What then of resolutions? To change, to grow? Do you need to discipline yourself, to be hard on yourself, or instead can you be kind, gentle, understanding, and as it challenges you in the ways that it may do, can your fitness training serve you, rather than you serve it? Can you bend your training to your will and make it truly your own, rather than subjugate yourself to suit the training?
Then what of hard work? That hard work is for you, not for the altar of fitness. It exists in context, it’s about something, it’s not just hard work for the sake of hard work. And if it’s about something, you’re not at the same risk of burning out, of killing the thing that’s supposed to help you. And you will know, at a glance, when it is appropriate to work, when to rest, when to eat, when to sleep, because you’ll start to see exploitative propaganda for what it is, and you’ll start to perceive more clearly – what serves your needs? What do you need to work at, for you?
Because if you’re not bound to it, if you’re free, then it can actually be fun. Good for you. Useful. And you can have real experiences, learning about your body and yourself. Concepts fade. Prejudice fades. And you build trust with yourself. And now... now maybe there can be some resolutions worth investigating.
2/14/2016 10:16:59 pm
I've been doing some soul-searching with respect to working out lately, too. I had to take a break because of overwhelming obligations. I intend to start again. I love lifting. But I'm using this time to answer some questions about expectations and motivations. What I've discovered is that I've held the idea that if my body looks a certain way, my life will be different. But I'm happy in my own little place right now. So, how will I be motivated to work out? <- because...was a difference in my life, more happiness or whatever, what motivated me in the past?? I want to work out again but for the right reasons.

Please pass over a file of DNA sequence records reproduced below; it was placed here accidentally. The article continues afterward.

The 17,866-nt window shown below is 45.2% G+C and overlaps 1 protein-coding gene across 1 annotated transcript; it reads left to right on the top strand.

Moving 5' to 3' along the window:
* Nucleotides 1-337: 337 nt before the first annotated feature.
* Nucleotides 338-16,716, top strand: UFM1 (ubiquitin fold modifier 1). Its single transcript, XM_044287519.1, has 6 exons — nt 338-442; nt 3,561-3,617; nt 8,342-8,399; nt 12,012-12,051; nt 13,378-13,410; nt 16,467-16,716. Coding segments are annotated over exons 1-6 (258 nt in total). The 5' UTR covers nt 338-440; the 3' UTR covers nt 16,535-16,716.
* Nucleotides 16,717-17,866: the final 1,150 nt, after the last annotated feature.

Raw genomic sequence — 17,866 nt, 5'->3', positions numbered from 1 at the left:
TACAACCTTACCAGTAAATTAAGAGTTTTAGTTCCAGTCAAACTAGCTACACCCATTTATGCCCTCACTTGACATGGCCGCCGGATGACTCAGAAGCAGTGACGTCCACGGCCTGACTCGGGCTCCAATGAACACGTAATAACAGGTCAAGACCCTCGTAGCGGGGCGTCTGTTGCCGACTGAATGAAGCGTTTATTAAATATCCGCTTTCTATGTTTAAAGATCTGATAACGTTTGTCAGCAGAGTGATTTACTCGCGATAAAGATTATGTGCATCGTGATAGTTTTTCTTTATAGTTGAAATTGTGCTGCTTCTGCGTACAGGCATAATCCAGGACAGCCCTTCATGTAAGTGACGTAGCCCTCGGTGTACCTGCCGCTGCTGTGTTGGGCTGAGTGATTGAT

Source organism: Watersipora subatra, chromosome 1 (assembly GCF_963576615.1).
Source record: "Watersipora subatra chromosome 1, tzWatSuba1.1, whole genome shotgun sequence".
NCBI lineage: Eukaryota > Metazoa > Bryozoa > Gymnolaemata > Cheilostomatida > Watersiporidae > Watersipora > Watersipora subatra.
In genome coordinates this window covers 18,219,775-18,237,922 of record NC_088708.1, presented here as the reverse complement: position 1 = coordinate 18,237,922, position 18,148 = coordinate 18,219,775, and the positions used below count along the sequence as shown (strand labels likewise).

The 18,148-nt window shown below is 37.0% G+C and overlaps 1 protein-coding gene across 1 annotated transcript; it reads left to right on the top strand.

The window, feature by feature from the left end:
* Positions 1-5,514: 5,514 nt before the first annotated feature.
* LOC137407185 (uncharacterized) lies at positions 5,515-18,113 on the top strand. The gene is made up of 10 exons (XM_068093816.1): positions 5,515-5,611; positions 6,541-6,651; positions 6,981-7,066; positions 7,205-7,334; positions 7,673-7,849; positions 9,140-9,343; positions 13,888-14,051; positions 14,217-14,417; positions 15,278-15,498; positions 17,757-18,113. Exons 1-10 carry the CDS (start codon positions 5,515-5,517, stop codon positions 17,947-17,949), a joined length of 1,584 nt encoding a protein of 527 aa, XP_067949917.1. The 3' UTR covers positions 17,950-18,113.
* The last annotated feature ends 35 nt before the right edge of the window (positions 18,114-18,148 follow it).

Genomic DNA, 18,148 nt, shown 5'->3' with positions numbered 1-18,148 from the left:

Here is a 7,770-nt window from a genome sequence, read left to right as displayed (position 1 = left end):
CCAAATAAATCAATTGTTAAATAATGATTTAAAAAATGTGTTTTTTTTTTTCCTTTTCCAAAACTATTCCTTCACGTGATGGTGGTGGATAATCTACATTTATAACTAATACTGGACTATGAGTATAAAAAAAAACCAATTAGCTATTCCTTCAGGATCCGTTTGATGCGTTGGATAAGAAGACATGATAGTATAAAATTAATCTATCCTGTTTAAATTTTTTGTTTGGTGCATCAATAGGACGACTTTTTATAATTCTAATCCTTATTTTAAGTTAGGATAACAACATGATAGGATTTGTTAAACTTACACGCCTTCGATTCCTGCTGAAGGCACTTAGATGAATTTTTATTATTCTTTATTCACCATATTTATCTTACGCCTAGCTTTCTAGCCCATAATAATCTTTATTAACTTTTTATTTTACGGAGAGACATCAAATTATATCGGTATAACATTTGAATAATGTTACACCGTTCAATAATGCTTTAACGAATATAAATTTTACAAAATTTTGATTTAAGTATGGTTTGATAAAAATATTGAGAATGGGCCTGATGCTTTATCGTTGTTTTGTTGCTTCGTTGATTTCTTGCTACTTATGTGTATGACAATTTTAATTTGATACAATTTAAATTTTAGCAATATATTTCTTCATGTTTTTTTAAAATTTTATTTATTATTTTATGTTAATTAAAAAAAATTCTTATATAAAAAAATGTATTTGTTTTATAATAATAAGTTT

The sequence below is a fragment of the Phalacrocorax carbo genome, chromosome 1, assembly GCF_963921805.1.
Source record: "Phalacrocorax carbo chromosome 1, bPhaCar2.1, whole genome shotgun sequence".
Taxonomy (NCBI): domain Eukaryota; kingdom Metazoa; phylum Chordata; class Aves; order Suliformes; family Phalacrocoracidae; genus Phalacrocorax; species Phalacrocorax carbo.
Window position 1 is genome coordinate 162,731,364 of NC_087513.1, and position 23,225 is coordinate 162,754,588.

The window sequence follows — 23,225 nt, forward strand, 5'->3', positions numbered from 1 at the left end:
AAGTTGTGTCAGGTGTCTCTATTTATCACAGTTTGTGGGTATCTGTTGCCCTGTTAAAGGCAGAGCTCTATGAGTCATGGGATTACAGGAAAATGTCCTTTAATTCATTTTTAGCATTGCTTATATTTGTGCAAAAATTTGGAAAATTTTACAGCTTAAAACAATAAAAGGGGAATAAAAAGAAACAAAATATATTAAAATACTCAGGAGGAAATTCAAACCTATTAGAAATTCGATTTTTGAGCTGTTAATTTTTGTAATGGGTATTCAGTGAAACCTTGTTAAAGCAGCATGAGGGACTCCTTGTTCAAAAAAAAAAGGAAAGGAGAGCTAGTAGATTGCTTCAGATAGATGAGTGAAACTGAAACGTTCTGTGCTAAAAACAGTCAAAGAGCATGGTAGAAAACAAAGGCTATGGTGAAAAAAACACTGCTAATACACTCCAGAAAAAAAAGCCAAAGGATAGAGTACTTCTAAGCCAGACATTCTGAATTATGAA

2/16/2016 03:04:13 am
You raise good questions! If you're enthusiastic about a thing, motivation is no problem. But of course, you can't just manufacture enthusiasm. I'm assuming your questions weren't for me per se, but for yourself, but for my money - what you're describing is what a lifestyle change is really about. Your life is now different to what it was, and your needs are different, so the old exercise routines and practices might not fit? In which case, you're right - what of motivation?
6/24/2016 06:48:30 pm
“training has a way of surprising you”
7/3/2016 05:16:39 am
Hi! Sorry it's taken me a while to get back to you.